Google Authorship Ends
Every time Google starts something, it is hyped to the Nth degree. This is because Google tends to do things in very big ways.
However some things Google starts Google later ends. They decide the experiment failed for whatever reason.
This occurred recently with Google authorship.
After three years of hype as to how important it will be to your click through rate, it’s over. Google is removing all authorship data from the SERP rich snippet as well as removing all Google Authorship references from Google Webmasters Tools.
Like everyone else who was not directly involved in the decision (which is almost all of us) I can only speculate. However I put my money on people found ways to manipulate the system in ways Google felt was inappropriate.
How might this have been done? By hiring ghost writers. There is a reasonable limit at which one individual can write and publish posts. If Google discovered that some people were publishing at super human rates, it stands to follow some (or all) of those posts were written by someone other than the identified author.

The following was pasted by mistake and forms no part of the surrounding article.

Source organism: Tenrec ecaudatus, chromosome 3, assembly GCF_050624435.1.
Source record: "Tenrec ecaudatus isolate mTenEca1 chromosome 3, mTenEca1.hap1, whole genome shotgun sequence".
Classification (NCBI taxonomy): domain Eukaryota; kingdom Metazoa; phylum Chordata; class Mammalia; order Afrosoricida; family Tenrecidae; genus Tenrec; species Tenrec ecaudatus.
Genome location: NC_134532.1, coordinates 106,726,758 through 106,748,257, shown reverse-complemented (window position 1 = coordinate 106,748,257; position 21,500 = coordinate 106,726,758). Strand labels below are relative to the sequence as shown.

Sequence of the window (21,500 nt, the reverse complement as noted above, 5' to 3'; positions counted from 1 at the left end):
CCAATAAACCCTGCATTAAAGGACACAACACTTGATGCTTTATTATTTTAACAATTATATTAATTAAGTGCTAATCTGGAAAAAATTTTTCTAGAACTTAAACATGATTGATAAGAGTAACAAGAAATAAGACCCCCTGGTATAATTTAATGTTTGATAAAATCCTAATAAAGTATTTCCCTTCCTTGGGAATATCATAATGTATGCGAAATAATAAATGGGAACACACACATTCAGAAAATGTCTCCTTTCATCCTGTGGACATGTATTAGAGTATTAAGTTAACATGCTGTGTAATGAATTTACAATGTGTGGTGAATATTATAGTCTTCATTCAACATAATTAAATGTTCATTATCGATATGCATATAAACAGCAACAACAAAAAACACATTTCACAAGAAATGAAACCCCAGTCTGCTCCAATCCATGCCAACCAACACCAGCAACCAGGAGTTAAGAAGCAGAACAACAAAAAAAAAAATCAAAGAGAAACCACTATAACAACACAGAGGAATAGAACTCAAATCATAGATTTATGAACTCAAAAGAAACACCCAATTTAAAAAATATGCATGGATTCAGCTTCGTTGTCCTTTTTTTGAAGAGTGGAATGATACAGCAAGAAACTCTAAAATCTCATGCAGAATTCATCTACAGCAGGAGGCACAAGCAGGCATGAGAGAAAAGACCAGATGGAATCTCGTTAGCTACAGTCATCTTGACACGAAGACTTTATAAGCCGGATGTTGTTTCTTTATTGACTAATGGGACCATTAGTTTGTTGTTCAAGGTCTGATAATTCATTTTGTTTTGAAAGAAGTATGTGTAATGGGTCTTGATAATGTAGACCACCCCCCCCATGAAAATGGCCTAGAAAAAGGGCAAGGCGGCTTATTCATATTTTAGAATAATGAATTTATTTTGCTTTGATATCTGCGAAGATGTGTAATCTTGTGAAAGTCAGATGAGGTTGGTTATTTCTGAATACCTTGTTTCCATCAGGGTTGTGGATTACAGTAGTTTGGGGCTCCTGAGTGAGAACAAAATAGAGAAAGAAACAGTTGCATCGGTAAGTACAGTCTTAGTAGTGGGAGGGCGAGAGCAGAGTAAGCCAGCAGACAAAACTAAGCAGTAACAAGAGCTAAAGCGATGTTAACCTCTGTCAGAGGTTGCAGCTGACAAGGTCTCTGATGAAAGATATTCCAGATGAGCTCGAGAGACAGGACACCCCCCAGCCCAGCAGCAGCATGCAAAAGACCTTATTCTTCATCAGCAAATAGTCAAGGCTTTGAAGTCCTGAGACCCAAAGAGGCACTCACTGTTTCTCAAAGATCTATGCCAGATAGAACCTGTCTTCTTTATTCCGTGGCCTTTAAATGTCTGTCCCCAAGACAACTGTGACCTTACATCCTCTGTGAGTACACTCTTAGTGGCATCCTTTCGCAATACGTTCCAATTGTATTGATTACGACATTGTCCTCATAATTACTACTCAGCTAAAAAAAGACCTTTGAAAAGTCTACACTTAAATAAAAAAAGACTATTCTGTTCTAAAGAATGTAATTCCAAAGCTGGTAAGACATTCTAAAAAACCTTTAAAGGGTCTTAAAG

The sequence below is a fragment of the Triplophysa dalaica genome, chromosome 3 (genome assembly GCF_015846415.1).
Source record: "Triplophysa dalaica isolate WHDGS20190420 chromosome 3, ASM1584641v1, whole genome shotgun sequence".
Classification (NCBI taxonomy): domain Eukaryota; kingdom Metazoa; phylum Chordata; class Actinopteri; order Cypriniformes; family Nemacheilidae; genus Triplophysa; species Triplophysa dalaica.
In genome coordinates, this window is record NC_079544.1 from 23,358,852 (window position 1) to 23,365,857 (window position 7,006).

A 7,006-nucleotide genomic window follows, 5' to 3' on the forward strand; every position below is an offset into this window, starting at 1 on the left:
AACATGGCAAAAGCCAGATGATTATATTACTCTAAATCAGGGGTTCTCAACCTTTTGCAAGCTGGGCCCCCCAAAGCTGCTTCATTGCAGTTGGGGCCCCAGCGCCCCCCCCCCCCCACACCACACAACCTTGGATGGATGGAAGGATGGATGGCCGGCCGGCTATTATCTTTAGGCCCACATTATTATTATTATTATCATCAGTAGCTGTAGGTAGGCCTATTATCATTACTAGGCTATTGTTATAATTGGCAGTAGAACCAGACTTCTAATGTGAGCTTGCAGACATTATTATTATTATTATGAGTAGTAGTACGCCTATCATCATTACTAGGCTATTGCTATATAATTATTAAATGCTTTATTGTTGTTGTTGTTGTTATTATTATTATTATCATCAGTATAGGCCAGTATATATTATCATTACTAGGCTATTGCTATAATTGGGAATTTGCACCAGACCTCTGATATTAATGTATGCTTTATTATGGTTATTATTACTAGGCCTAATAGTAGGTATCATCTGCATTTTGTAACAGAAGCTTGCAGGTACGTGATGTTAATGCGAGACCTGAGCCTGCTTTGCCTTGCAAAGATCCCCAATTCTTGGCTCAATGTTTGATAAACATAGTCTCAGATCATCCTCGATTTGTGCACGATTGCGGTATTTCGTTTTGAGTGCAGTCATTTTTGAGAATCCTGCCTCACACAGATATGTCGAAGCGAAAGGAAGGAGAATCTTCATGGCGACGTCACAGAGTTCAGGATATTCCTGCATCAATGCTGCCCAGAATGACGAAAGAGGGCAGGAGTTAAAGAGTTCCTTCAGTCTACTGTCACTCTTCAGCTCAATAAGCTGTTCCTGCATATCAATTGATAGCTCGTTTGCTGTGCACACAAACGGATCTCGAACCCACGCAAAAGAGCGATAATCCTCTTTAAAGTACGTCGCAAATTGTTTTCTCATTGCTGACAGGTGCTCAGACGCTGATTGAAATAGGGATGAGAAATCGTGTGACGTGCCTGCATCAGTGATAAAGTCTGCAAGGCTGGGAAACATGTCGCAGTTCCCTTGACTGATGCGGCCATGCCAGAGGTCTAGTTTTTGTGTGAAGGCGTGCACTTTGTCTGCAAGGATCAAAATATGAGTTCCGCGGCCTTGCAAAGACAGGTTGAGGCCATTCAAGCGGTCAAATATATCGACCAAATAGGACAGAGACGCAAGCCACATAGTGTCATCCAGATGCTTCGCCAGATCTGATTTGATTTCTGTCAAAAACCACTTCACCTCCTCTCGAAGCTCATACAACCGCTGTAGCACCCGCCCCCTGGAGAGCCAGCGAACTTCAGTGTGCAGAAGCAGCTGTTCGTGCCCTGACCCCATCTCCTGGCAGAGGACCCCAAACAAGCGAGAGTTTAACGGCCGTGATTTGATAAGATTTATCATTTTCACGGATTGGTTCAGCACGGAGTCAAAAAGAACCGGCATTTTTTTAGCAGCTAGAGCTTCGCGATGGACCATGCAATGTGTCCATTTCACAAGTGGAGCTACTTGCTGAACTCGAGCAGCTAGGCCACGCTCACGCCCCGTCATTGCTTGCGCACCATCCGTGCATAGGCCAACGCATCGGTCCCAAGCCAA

Why Does This Matter?
When Google says they want to present the best search results for any given search query, I believe them. I believe them because Google’s core business is that of any other publisher. They gather an audience and sell advertising to people who want access to that audience.
When we use Google we like to think we are the consumers. We are not. We are the product. The consumers are the people who buy paid ads on Google.
Without a large audience of people who use Google for their searches, their business would suffer. They know that.
Fads and experiments come and go. The basics of being found (a critically important part of Inbound Marketing) has not changed significantly since Google first started to dominate the search engine market.
- Publishing a lot of relevant and interesting content.
- In reasonable small bite sized chunks.
- At frequent intervals.
- Over an extended period of time.
- That attract back links from others (this last one is the only aspect you do not directly control).
I guess the moral is (to borrow a popular Internet meme) Keep Calm and Keep Publishing.
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